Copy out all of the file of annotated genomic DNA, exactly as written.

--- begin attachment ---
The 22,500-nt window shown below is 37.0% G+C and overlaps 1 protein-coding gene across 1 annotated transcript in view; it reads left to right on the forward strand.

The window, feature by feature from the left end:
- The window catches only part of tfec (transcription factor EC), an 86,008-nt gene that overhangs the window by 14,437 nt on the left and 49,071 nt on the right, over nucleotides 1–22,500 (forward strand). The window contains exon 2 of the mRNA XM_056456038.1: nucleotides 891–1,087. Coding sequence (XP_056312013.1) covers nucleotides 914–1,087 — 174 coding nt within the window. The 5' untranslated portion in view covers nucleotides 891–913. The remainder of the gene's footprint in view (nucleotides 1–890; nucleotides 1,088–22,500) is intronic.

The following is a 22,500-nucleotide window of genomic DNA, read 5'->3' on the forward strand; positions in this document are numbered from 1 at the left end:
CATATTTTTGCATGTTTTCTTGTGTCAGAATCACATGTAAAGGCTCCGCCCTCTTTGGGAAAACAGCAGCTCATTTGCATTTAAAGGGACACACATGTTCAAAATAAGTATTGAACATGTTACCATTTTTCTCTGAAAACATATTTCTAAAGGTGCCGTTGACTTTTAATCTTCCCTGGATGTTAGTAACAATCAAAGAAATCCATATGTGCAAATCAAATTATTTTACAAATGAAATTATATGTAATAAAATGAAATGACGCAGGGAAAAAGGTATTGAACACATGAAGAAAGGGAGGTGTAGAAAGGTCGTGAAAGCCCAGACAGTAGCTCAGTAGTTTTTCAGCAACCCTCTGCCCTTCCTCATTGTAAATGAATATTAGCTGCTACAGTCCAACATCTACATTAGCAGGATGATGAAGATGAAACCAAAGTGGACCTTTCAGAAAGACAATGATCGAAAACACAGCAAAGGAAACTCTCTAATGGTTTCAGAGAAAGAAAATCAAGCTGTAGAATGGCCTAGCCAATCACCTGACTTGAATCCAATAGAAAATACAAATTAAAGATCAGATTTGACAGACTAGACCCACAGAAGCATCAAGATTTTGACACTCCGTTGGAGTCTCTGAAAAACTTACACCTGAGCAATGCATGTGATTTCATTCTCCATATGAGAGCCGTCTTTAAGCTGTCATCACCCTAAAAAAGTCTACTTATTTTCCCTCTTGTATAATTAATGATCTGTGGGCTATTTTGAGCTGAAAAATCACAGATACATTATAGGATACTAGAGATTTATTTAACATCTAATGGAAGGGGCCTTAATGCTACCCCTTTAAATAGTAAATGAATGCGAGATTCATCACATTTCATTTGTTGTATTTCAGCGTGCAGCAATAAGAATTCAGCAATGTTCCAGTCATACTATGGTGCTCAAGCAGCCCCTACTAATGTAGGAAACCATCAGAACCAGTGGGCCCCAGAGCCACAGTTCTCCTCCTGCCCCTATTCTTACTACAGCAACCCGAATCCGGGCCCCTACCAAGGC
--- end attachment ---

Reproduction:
The 22,500-nt window shown below is 37.0% G+C and overlaps 1 protein-coding gene across 1 annotated transcript in view; it reads left to right on the forward strand.

The window, feature by feature from the left end:
- The window catches only part of tfec (transcription factor EC), an 86,008-nt gene that overhangs the window by 14,437 nt on the left and 49,071 nt on the right, over nucleotides 1–22,500 (forward strand). The window contains exon 2 of the mRNA XM_056456038.1: nucleotides 891–1,087. Coding sequence (XP_056312013.1) covers nucleotides 914–1,087 — 174 coding nt within the window. The 5' untranslated portion in view covers nucleotides 891–913. The remainder of the gene's footprint in view (nucleotides 1–890; nucleotides 1,088–22,500) is intronic.

The following is a 22,500-nucleotide window of genomic DNA, read 5'->3' on the forward strand; positions in this document are numbered from 1 at the left end:
CATATTTTTGCATGTTTTCTTGTGTCAGAATCACATGTAAAGGCTCCGCCCTCTTTGGGAAAACAGCAGCTCATTTGCATTTAAAGGGACACACATGTTCAAAATAAGTATTGAACATGTTACCATTTTTCTCTGAAAACATATTTCTAAAGGTGCCGTTGACTTTTAATCTTCCCTGGATGTTAGTAACAATCAAAGAAATCCATATGTGCAAATCAAATTATTTTACAAATGAAATTATATGTAATAAAATGAAATGACGCAGGGAAAAAGGTATTGAACACATGAAGAAAGGGAGGTGTAGAAAGGTCGTGAAAGCCCAGACAGTAGCTCAGTAGTTTTTCAGCAACCCTCTGCCCTTCCTCATTGTAAATGAATATTAGCTGCTACAGTCCAACATCTACATTAGCAGGATGATGAAGATGAAACCAAAGTGGACCTTTCAGAAAGACAATGATCGAAAACACAGCAAAGGAAACTCTCTAATGGTTTCAGAGAAAGAAAATCAAGCTGTAGAATGGCCTAGCCAATCACCTGACTTGAATCCAATAGAAAATACAAATTAAAGATCAGATTTGACAGACTAGACCCACAGAAGCATCAAGATTTTGACACTCCGTTGGAGTCTCTGAAAAACTTACACCTGAGCAATGCATGTGATTTCATTCTCCATATGAGAGCCGTCTTTAAGCTGTCATCACCCTAAAAAAGTCTACTTATTTTCCCTCTTGTATAATTAATGATCTGTGGGCTATTTTGAGCTGAAAAATCACAGATACATTATAGGATACTAGAGATTTATTTAACATCTAATGGAAGGGGCCTTAATGCTACCCCTTTAAATAGTAAATGAATGCGAGATTCATCACATTTCATTTGTTGTATTTCAGCGTGCAGCAATAAGAATTCAGCAATGTTCCAGTCATACTATGGTGCTCAAGCAGCCCCTACTAATGTAGGAAACCATCAGAACCAGTGGGCCCCAGAGCCACAGTTCTCCTCCTGCCCCTATTCTTACTACAGCAACCCGAATCCGGGCCCCTACCAAGGC